The Bounds of Sense

From Wikipedia, the free encyclopedia
Jump to: navigation, search
The Bounds of Sense: An Essay on Kant’s Critique of Pure Reason
Cover of The Bounds of Sense.jpg
Cover of the first edition
Author Peter Strawson
Country United Kingdom
Language English
Subject Critique of Pure Reason
Published 1966
Media type Print
Pages 296 (1975 edition)
ISBN 0-416-83560-0 (paperback)
0-416-29100-7 (paperback)

The Bounds of Sense: An Essay on Kant’s Critique of Pure Reason is a 1966 book about Immanuel Kant's Critique of Pure Reason (1781) by Peter Strawson, a 20th-century Oxford philosopher.


The Bounds of Sense is a critical reading of Kant's text (referring to parts of it as proceeding "by a non sequitur of numbing grossness"[1]), with an emphasis on the analytical argument of the transcendental deduction, which Strawson takes to be one of the few lasting contributions Kant made to philosophy. The title is a play on a title Kant himself proposed for the Critique of Pure Reason, with "sense" referring both to the mind and the sense faculties, and hence the bounds can be either those of reason or sensation.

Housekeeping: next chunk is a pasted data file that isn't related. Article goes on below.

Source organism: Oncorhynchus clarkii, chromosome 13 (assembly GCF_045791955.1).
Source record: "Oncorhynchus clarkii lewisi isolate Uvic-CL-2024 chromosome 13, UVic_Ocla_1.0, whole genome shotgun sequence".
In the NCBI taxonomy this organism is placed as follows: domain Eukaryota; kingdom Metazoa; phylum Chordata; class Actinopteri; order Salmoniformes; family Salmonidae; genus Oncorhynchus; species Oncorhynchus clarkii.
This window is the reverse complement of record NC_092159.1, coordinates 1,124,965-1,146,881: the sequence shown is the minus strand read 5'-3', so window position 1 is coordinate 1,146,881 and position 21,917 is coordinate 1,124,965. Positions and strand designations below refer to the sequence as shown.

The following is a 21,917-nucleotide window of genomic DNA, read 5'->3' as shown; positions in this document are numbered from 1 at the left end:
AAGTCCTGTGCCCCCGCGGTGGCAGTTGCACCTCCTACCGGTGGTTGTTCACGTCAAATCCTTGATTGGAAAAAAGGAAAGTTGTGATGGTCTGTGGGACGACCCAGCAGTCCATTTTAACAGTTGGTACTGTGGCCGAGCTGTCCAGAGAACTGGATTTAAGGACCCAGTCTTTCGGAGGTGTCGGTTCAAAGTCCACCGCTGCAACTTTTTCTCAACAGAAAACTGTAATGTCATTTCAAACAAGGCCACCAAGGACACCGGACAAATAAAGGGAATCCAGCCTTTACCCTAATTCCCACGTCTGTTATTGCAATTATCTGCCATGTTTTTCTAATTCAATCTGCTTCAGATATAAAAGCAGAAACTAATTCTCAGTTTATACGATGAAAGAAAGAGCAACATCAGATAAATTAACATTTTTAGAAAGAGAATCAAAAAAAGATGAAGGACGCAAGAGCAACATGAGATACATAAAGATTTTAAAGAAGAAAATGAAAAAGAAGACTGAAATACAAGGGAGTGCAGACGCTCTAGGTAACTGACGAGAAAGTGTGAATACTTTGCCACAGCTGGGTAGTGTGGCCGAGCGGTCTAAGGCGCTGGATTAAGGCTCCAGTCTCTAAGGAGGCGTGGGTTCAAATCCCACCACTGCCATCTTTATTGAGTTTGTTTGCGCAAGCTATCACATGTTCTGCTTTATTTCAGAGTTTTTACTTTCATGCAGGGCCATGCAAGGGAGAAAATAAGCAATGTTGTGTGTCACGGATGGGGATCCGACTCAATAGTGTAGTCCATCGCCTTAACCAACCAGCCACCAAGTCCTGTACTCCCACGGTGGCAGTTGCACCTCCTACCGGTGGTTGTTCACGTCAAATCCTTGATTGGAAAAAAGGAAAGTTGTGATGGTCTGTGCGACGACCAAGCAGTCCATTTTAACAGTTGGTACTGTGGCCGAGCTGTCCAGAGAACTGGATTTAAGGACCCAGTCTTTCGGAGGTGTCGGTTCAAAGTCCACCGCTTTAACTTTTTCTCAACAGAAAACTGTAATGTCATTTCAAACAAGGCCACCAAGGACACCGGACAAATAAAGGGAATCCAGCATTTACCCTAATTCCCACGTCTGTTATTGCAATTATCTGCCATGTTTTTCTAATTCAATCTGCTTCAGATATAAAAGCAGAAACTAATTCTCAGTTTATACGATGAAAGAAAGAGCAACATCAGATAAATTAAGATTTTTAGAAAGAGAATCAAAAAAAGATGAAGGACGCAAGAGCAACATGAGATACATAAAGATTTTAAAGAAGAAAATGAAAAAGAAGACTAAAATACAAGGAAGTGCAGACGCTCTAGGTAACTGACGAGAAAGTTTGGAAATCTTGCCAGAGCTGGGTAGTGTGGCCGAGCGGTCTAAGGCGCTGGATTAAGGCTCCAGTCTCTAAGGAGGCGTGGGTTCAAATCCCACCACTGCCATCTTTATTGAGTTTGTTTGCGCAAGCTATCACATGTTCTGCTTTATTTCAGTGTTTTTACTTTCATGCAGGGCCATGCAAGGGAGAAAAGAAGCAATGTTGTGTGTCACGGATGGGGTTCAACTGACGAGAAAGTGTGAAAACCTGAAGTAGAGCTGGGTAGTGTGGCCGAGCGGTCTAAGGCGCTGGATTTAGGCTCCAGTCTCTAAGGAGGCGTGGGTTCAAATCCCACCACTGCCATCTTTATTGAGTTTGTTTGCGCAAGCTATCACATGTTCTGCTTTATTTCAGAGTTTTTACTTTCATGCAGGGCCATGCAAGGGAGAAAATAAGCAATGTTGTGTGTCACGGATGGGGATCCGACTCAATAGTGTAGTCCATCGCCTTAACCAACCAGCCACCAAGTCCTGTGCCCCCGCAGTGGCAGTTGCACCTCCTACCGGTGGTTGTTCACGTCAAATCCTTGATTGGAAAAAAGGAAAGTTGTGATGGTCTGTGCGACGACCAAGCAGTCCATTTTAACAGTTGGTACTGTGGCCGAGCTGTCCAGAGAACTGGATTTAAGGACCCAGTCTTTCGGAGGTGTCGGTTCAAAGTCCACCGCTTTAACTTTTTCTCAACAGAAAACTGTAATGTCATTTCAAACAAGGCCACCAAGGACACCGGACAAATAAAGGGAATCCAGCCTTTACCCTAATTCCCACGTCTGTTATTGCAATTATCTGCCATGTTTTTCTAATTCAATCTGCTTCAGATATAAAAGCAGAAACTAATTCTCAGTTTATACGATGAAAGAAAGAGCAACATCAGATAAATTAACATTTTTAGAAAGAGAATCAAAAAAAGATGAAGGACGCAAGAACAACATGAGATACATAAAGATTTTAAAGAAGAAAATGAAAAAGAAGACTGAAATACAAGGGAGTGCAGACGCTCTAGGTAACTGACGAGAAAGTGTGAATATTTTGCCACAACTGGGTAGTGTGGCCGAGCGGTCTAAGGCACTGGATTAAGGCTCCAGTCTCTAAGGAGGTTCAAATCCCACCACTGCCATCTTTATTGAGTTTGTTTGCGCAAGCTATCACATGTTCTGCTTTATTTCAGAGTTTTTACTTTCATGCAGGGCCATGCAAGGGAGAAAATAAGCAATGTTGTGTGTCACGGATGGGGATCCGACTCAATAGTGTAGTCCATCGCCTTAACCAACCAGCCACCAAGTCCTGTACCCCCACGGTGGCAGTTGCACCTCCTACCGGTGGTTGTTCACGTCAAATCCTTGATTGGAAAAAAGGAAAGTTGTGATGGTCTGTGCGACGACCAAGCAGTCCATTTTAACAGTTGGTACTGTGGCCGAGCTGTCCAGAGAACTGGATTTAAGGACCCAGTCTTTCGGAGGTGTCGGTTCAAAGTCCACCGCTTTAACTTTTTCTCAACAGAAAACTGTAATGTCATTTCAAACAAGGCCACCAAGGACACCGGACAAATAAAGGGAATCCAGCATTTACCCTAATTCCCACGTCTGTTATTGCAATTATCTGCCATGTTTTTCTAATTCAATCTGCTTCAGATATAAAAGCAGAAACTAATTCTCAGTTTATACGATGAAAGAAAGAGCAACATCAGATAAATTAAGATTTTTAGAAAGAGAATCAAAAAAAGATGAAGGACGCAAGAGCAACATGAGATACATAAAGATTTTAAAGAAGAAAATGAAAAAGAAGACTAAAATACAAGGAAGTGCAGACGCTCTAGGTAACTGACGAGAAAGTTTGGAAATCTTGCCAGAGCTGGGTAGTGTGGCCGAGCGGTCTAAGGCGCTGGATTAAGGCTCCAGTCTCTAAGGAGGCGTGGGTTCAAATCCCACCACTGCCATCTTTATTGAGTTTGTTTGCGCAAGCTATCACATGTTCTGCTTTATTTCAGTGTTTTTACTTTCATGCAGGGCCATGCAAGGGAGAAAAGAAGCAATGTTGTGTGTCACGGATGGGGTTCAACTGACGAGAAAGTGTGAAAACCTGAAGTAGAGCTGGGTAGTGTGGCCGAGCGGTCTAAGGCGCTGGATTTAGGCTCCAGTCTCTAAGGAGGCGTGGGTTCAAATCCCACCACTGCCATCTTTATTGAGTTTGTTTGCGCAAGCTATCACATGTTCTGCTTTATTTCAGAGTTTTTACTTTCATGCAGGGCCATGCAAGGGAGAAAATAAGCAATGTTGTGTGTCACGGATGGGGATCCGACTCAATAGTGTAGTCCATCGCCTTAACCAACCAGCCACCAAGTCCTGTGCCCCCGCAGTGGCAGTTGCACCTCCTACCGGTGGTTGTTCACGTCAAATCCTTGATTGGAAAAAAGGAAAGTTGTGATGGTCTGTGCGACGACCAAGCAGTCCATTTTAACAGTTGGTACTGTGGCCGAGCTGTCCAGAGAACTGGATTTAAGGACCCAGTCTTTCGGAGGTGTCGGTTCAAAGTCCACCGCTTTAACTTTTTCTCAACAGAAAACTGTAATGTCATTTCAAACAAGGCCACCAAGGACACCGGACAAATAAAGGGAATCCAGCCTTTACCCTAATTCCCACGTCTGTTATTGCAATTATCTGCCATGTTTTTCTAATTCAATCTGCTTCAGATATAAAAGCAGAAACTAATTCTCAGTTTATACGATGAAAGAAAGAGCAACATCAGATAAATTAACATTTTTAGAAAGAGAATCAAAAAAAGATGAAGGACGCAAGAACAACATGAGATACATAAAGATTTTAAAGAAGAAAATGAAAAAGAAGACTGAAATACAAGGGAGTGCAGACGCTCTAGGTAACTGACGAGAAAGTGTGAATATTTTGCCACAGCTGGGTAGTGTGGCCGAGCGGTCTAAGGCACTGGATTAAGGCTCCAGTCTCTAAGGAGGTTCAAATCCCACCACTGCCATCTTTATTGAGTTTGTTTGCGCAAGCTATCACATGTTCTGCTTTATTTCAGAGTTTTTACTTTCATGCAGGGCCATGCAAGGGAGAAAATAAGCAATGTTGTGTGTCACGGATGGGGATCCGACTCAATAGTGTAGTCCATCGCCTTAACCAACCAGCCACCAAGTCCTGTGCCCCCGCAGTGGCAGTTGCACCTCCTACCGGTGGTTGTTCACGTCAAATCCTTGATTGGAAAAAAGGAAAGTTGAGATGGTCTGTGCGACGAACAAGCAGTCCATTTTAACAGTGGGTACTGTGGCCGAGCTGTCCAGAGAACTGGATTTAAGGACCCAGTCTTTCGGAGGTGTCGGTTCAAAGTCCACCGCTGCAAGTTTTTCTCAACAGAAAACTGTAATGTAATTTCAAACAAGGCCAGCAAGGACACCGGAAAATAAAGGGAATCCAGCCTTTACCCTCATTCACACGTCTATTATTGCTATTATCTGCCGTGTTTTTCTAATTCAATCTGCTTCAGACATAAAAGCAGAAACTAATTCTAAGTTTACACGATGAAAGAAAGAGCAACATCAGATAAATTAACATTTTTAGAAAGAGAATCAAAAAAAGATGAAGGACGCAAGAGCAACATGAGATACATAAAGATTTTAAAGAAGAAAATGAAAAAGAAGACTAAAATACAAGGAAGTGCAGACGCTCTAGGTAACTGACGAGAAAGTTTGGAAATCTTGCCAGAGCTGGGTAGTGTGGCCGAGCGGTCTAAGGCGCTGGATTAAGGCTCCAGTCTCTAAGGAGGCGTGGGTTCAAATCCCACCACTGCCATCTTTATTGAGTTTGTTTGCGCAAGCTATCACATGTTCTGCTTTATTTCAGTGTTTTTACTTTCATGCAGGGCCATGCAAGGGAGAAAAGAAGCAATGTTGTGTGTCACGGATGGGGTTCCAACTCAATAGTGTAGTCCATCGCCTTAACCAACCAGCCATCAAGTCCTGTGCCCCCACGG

The Bounds of Sense, along with Jonathan Bennett's Kant's Analytic (Cambridge, 1966), reinvigorated Kant studies.


  1. ^ Strawson, P. F. (1990), The Bounds of Sense: An Essay on Kant's Critique of Pure Reason, Routledge, p. 137, ISBN 0-415-04030-2